Shark Valley in Everglades National Park

The Shark Valley entrance is on U.S. Highway 41, about two-thirds of the way from Naples to Miami.

Shark Valley entrance to Everglades National Park

Here at Shark Valley, you'll get the best views of the great River of Grass, a term coined by Marjorie Stoneman Douglas, which became the subtitle to her famous classic Everglades: River of Grass.

Trams carry visitors along a paved tram road about 8 miles into the heart of Shark River Slough.

Shark Valley trams

As mentioned elsewhere on this site, a slough is a wide, natural drainage channel, maybe a foot or two deeper than than the rest of the sawgrass plains. The waters of Shark River Slough flow ever so gently to the southwest, into places with intriguing names such as Rookery Branch, Otter Creek, and Tarpon Bay. Ultimately, these waters give rise to the Shark River and to the Harney River, both of which empty into the Gulf of Mexico.

If you could leave the Shark Valley Tram road in a glades skiff--a small, narrow and long flat-bottom boat--and follow the slough's flow to the southwest, somewhere around Rookery Branch, you'd arrive at that place where the great sawgrass plains meet the mangroves.

I had always wanted to see this mysterious place, this place that in days gone by so few had ever seen. Of course, now with helicopters, it's no big deal to get here, but in the days of the dugout it took effort and know-how. Then, on one my trips to the 'glades, my good friend, Don--the only other guy I know who's game for doing this kind of stuff--and I made the journey from the Gulf, east in search of sawgrass at the the end of the mangroves.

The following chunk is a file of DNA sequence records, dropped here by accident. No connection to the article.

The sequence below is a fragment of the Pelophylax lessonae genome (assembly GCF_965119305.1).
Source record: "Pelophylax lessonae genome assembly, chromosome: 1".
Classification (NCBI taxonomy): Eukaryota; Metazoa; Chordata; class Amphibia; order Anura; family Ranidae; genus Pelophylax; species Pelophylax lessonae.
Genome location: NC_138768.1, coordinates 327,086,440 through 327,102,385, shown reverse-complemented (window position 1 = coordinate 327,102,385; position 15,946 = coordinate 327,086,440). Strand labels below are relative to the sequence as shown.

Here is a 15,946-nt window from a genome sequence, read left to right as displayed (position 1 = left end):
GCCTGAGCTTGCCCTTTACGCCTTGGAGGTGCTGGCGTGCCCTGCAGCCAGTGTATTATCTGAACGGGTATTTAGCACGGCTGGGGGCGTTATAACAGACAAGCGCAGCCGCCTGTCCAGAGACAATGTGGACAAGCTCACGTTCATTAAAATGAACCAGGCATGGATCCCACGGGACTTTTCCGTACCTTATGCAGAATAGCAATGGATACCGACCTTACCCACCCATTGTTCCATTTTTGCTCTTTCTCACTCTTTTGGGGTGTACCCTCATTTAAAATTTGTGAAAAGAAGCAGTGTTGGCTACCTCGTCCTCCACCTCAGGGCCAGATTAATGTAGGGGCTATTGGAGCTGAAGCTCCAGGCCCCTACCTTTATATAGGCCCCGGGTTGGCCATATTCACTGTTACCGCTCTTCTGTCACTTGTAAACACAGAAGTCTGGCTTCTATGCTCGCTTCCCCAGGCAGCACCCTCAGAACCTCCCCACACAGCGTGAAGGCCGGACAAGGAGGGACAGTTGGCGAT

Searching for sawgrass at the end of the mangroves

That was, indeed, a memorable trip. One day playful porpoises jumped out of the salty, Gulf waters beside us; a couple of days later, alligators and softshell turtles paddled the clear, shallow, sweet waters beneath us. Stepping out of our canoe, under the sparse shadows of the remaining mangroves, we stared out to the northeast, seeing only the endless sawgrass of the great Shark River Slough. I felt a joyous thrill because I knew we were standing on a frontier unlike any other--the magnificent mangrove wilderness behind us and the expansive River of Grass in front of us.

Where the mangrove meets the sawgrass in Everglades National Park

Perhaps the best view in the Everlgades of the slough's exansive, grassy waters is from the tower at the end of Shark Valley's tram road. The two-hour tram tour makes about a 15-minute stop here so you can have a look.

As you gaze out to the horizon, remember "There are no other Everglades..." There's no place else like this in the entire world.

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